Regional Production-Trade Network Remains an Important Feature of Global Textile and Apparel Trade

Regional production-trade network (RPTN) refers to a vertical industry collaboration system between countries that are geographically close to each other. Within a RPTN, each country specialized in certain portions of supply chain activities based on its respective comparative advantages so as to maximize the efficiency of the whole supply chain.

There are three major textile and apparel (T&A) RPTNs in the world today:

  • Asia: more economically advanced countries/regions such as Japan, South Korea, Taiwan, Hong Kong and China supply textiles to the less economically developed countries such as Vietnam, Bangladesh and Sri Lanka for apparel manufacturing, where the wage level was much lower. On the other hand, Japan is a leading apparel importer and consumption market in Asia.
  • Europe: among EU members, textile inputs can be supplied by developed countries in Southern and Western Europe such as Italy and Germany. In terms of apparel manufacturing in the European Union, low and medium-priced products can be undertaken by developing countries in Southern and Eastern Europe such as Poland and Romania, whereas high-end luxury products can be produced by Southern and Western European countries such as Italy and France. Furthermore, finished apparel can be shipped to developed EU members such as UK, Germany, France and Italy.
  • America: within the region, the United States as a developed country supplies textile materials to developing countries in North, Central and South America (such as Mexico and countries in the Caribbean region), which assemble imported textiles into apparel by taking advantage of the local low labor cost. The finished apparel articles are eventually exported to the United States for consumption.

Latest data from the World Trade Organization (WTO) shows that RPTN in the above three regions remain an important feature of today’s global T&A trade as the graphs shown below:

123

4

(Note: Data comes from the World Trade Organization)

Particularly, three specific trade flows are worth watching:

One is Asian countries’ growing dependence on textile supply from within the region, which rose to 90.2% in 2014 from 87.7% in 2000. This is a reflection of a growing integrated T&A supply-chain in Asia. As a result, apparel “Made in Asia” is becoming even more price-competitive in the world marketplace today and this has posted pressures on the operation of the T&A RPTNs in EU and America.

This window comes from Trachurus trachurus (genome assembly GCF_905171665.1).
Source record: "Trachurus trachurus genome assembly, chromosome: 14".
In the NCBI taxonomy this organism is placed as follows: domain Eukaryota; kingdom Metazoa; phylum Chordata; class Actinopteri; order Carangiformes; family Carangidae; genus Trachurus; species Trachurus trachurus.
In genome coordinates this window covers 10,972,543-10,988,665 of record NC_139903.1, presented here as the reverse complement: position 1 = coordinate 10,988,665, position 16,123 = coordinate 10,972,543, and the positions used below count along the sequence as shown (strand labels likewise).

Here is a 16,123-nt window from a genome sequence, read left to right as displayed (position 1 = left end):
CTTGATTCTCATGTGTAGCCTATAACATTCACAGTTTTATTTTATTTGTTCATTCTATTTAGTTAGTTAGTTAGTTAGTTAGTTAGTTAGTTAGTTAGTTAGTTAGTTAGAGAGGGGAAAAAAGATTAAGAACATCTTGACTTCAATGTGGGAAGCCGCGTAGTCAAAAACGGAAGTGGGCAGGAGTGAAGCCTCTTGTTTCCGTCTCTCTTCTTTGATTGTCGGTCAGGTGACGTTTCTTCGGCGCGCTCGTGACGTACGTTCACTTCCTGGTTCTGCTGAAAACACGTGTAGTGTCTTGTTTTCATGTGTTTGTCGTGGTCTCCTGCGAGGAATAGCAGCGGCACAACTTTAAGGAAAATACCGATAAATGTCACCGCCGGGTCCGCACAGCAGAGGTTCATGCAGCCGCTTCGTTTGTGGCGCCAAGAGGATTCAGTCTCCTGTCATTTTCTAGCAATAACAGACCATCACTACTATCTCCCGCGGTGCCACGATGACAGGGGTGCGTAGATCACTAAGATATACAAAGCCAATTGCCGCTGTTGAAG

Second one is the stable intra-region trade pattern both for textile and apparel in EU. In 2014, 58.8% of EU’s (28 members) textile imports and 46.2% of apparel imports came from other EU members; at the same time, 68.8% of EU’s (28 members) textile exports and 74.7% of apparel exports also went to other EU members.

Additionally, developing countries in North, Central and South America still heavily rely on regional supply of textile inputs; at the same time, their finished apparel are also mostly consumed within the region. Data show that 80.3% of American countries’ textile imports still came from within the region in 2014; at the same time, 88.9% of American countries’ apparel exports were also shipped to the region, mostly the United States and Canada as the final consumption market.

Sheng Lu

Global Trade of Used Clothing (Updated: October 2015)

Please also check the updated study: Why is the used clothing trade such a hot-button issue?

2

3

GlobalMapUSedClothing

United States

  • Generates 1.4 million tons of used clothing annually
  • Exports 800,000 tons of used clothing annually
  • 20% of used clothing sold domestically in thrift stores
  • Non-wearable material of used clothing is reprocessed into fibers for upholstery, insulation, soundproofing, carpet padding, building and other materials.

 Central and South America

  • Very large used clothing market in most countries
  • Imports of used clothing mostly come from the United States
  • Cotton wipers made from used clothing are exported back to the United States

Europe

  • Generates 1.5-2 million tons of used clothing annually
  • Large used clothing sorting centers located in Western and Eastern Europe
  • 10-12% used clothing (only those top quality) sold in local secondhand shops

Africa

  • One of the largest used clothing markets in the world
  • 80% of population wear secondhand clothes
  • Most used clothing imported from the United States, Europe, India and Pakistan

East Asia

  • Most used clothing is collected in Japan, South Korea and Taiwan
  • Countries in the region also import used clothing from the United States, Europe, India and Pakistan
  • Some large used clothing sorting centers are located in Malaysia and Philippines.

India and Pakistan

  • Residual used clothing are imported and sorted by grading companies
  • Wearable used clothing is extracted from “mixed rags” and sold locally or shipped to Africa
  • Recycled yarns are used to make new sweaters
  • Cotton wipers made from used clothing are exported to the United States

Australia

  • Used clothing is collected and sold through local shops and exported

Source: Planet Aid (http://www.planetaid.org); UNComtrade (2015)